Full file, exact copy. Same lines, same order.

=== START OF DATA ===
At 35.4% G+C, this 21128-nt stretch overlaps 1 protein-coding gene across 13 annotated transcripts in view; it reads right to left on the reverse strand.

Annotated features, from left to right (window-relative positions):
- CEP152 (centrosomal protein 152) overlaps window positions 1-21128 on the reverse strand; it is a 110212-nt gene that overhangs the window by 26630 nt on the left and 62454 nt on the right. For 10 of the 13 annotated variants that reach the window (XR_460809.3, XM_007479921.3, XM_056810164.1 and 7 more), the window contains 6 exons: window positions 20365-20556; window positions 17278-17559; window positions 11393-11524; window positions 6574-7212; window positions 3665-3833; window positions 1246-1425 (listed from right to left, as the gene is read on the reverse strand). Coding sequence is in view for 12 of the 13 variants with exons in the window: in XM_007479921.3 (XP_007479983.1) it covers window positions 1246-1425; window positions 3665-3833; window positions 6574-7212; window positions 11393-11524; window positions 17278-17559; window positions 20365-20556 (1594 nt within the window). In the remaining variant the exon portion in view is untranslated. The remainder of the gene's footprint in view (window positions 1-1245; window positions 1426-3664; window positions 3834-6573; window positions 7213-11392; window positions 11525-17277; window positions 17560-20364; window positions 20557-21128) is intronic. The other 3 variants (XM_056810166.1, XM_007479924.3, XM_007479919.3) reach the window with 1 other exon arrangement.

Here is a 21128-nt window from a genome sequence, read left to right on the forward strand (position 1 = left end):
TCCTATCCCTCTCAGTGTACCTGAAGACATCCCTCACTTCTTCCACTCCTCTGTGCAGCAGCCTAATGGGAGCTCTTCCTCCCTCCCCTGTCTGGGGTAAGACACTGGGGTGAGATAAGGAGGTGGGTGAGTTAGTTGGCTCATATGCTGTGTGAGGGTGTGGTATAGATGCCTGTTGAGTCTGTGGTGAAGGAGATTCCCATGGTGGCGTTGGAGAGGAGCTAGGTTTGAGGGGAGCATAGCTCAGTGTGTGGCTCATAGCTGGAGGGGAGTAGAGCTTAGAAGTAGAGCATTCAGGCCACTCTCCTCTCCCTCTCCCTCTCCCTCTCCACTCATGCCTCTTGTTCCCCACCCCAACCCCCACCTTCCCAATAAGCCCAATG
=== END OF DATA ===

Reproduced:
At 35.4% G+C, this 21128-nt stretch overlaps 1 protein-coding gene across 13 annotated transcripts in view; it reads right to left on the reverse strand.

Annotated features, from left to right (window-relative positions):
- CEP152 (centrosomal protein 152) overlaps window positions 1-21128 on the reverse strand; it is a 110212-nt gene that overhangs the window by 26630 nt on the left and 62454 nt on the right. For 10 of the 13 annotated variants that reach the window (XR_460809.3, XM_007479921.3, XM_056810164.1 and 7 more), the window contains 6 exons: window positions 20365-20556; window positions 17278-17559; window positions 11393-11524; window positions 6574-7212; window positions 3665-3833; window positions 1246-1425 (listed from right to left, as the gene is read on the reverse strand). Coding sequence is in view for 12 of the 13 variants with exons in the window: in XM_007479921.3 (XP_007479983.1) it covers window positions 1246-1425; window positions 3665-3833; window positions 6574-7212; window positions 11393-11524; window positions 17278-17559; window positions 20365-20556 (1594 nt within the window). In the remaining variant the exon portion in view is untranslated. The remainder of the gene's footprint in view (window positions 1-1245; window positions 1426-3664; window positions 3834-6573; window positions 7213-11392; window positions 11525-17277; window positions 17560-20364; window positions 20557-21128) is intronic. The other 3 variants (XM_056810166.1, XM_007479924.3, XM_007479919.3) reach the window with 1 other exon arrangement.

Here is a 21128-nt window from a genome sequence, read left to right on the forward strand (position 1 = left end):
TCCTATCCCTCTCAGTGTACCTGAAGACATCCCTCACTTCTTCCACTCCTCTGTGCAGCAGCCTAATGGGAGCTCTTCCTCCCTCCCCTGTCTGGGGTAAGACACTGGGGTGAGATAAGGAGGTGGGTGAGTTAGTTGGCTCATATGCTGTGTGAGGGTGTGGTATAGATGCCTGTTGAGTCTGTGGTGAAGGAGATTCCCATGGTGGCGTTGGAGAGGAGCTAGGTTTGAGGGGAGCATAGCTCAGTGTGTGGCTCATAGCTGGAGGGGAGTAGAGCTTAGAAGTAGAGCATTCAGGCCACTCTCCTCTCCCTCTCCCTCTCCCTCTCCACTCATGCCTCTTGTTCCCCACCCCAACCCCCACCTTCCCAATAAGCCCAATG